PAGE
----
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Komm du, du letzter, den ich anerkenne,
heilloser Schmerz im leiblichen Geweb:
wie ich im Geiste brannte, sieh, ich brenne
in dir; das Holz hat lange widerstrebt,
der Flamme, die du loderst, zuzustimmen,
nun aber nähr’ ich dich und brenn in dir.
Mein hiesig Mildsein wird in deinem Grimmen
ein Grimm der Hölle nicht von hier.
Ganz rein, ganz planlos frei von Zukunft stieg
ich auf des Leidens wirren Scheiterhaufen,
so sicher nirgend Künftiges zu kaufen
um dieses Herz, darin der Vorrat schwieg.
Bin ich es noch, der da unkenntlich brennt?
Erinnerungen reiß ich nicht herein.
O Leben, Leben: Draußensein.
Und ich in Lohe. Niemand der mich kennt.
You, the last I recognize; return,
pain beyond help that sears the body’s cells:
as I burnt in the spirit, see, I burn
in you; the wood, that for so long rebels
against the flame you kindle, comes of age;
behold, I nourish you and burn in you.
My earthly mildness changes in your rage
into a rage of hell I never knew.
Quite pure, quite planless, of all future free,
I climbed the stake of suffering, resolute
not to acquire what is still to be
to clad this heart whose stores had become mute.
Is it still I that burns there all alone?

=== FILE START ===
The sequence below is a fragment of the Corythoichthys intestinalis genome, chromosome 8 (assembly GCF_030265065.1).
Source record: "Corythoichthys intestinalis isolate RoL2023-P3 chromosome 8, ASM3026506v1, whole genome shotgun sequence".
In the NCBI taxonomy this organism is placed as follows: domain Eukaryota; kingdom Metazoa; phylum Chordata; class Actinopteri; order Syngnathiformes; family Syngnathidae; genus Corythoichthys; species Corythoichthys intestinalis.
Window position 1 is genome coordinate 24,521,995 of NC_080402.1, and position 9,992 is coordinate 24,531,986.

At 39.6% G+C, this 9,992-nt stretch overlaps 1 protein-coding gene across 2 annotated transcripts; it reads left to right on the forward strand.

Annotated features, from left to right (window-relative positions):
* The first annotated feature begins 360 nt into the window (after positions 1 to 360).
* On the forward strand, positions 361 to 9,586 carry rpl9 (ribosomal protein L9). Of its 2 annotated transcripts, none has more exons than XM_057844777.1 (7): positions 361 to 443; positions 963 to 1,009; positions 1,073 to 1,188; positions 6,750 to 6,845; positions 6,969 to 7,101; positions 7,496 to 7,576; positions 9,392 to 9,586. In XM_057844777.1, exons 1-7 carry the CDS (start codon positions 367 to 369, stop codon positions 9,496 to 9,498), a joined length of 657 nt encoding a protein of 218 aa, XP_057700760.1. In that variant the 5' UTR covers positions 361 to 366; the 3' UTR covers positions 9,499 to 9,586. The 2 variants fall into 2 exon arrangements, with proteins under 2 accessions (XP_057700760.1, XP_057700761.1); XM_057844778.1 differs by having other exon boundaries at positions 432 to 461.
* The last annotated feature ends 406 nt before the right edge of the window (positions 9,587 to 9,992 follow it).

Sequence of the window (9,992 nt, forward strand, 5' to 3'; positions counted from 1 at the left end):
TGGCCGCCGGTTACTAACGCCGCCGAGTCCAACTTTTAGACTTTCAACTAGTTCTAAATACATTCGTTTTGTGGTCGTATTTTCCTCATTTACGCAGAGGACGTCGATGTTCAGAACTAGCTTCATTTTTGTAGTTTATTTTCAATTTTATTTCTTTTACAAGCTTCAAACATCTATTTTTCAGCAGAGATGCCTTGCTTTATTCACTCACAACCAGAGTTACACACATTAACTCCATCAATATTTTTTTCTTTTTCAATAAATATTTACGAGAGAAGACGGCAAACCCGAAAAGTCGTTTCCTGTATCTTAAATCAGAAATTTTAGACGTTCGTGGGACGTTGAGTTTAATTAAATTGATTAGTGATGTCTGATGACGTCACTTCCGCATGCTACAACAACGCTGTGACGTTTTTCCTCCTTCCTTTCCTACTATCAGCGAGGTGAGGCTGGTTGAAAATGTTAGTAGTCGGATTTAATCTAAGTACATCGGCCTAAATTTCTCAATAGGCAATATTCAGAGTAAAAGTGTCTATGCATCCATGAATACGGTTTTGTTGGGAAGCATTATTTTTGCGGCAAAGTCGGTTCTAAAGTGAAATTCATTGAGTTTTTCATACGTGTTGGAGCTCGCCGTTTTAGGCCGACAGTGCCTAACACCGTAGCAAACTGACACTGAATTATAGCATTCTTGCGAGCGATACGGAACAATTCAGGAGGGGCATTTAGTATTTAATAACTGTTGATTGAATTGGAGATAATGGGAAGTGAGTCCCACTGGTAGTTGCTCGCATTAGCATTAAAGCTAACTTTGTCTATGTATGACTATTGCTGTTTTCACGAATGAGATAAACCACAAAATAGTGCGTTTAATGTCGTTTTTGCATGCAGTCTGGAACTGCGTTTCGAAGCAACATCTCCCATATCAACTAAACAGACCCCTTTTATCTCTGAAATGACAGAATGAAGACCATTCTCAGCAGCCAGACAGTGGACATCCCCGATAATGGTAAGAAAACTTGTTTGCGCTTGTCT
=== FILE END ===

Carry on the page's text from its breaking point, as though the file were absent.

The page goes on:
Unrecognizable? memories denied?
O life, o life: being outside.
And I in flames—no one is left—unknown.
–Rainer Maria Rilke, Komm Du. . . (1926) in Sämtliche Werke, vol. 2, p. 511 (1956)(adapted by S.H. from a transl. by Walter Kaufmann [presumed], Times Literary Supplement, Dec. 1975)(this was Rilke’s last poem, written about ten days before his death)
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"It is an interesting and somewhat macabre parlor game to play at a large gathering of one’s acquaintances: to speculate who in a showdown would go Nazi. By now, I think I know. I have gone through the experience many times—in Germany, in Austria, and in France. I have come to know the types: the born Nazis, the Nazis whom democracy itself has created, the certain-to-be fellow-travelers. And I also know those who never, under any conceivable circumstances, would become Nazis."